When the Anglican mission was established For many years after the government had it was proposed that the forms and probtaken over the school the principals of the ably the substance of religious instruction school continued their relations as mission should be changed, and advice was asked of aries of the American Board in their work the Attorney General. His reply reviewed in the school, and continued to make re- the whole arrangement upon which the govports of their educational and religious work ernment received the seminary, and conand instruction in the school to the general cluded as follows: “Should the governmeetings of the mission.

ment not be willing to keep the conditions In 1862 the seminary buildings were as far as I have shown, then the property burned down. Other buildings were built. and improvements must be restored to the The principal, in his report for that year, A. B. C. F. M." 1862–63, reviewing the history of the In 1865 the Hawaiian Gazette, the official school, says:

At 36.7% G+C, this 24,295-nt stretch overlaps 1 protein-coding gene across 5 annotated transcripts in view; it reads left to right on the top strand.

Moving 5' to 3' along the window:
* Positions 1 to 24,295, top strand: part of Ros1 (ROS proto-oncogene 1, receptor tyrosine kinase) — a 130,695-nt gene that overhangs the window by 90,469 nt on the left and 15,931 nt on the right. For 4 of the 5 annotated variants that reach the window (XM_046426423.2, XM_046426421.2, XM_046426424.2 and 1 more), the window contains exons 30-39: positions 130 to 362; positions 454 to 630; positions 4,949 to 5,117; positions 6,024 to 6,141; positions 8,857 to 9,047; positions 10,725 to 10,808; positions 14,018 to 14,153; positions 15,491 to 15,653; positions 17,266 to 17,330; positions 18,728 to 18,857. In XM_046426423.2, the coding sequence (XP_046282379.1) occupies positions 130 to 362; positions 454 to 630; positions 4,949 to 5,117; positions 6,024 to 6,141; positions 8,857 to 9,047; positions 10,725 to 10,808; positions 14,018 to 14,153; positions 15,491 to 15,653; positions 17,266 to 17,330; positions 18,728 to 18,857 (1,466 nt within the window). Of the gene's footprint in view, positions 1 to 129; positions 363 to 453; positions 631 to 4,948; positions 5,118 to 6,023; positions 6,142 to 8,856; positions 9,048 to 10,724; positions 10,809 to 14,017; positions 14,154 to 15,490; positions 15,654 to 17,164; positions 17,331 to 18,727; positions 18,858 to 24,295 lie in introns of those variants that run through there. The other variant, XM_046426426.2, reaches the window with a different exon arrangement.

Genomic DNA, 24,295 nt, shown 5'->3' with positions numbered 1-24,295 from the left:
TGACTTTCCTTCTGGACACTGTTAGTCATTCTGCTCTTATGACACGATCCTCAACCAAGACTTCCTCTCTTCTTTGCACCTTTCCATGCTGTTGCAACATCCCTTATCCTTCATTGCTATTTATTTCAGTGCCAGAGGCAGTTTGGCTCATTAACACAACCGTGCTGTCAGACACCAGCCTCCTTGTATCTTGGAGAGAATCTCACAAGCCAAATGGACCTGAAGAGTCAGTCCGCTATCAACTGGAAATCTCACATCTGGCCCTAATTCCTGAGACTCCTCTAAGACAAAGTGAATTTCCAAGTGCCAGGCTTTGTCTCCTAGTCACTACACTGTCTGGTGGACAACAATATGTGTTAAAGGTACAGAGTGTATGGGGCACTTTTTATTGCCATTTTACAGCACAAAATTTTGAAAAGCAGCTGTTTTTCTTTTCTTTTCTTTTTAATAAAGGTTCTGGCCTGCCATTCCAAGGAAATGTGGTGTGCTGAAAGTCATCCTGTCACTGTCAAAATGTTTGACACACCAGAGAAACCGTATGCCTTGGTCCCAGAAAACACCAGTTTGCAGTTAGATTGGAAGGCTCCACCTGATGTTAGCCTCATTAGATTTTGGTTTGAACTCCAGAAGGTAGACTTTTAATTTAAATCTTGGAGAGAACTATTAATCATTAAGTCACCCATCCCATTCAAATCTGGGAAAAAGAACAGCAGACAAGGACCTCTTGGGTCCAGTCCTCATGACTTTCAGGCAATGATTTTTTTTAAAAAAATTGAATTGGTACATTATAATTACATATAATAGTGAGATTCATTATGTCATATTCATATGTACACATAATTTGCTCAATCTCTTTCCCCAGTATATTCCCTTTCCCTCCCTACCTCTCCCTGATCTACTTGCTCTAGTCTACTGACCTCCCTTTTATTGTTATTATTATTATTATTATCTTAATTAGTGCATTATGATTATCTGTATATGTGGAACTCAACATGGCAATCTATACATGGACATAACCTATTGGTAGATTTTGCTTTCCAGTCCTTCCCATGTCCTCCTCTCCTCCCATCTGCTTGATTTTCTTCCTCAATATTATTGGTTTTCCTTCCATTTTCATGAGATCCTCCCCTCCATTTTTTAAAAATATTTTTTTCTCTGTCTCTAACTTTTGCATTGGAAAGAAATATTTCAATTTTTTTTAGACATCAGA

“The Hawaiian government mouthpiece of the government, declared that has always been a liberal friend and bene- the government had resolved that its supfactor. ... Never in any way have they port should be given to schools irrespective interfered with our manner of instruction, of their religious teaching, but pointed out or in the course of instructions pursued. In that the board of education might be our work we have had all the freedom which chargeable with partiality for supporting a we possibly could have had under the A. state church, inasmuch as it paid large sums B. C. F. MI.” Also, referring to pupils who, to defray the expenses of Lahainaluna, under the religious instruction at the school, where the principles and theology of one became ministers, he says: “While six who particular sect were exclusively taught, alwere connected with it since it has been un- though opposed to the belief of all in comder the care of the Hawaiian government munion with Roman Catholic and Episcopal have been ordained to the same office.churches. coming within its appropriate means or For this reason the mission will be unable power have been spared to promote its use to carry forward its operations with the fulness and secure the objects of its estab- vigor to be desired in all of its departments lishment.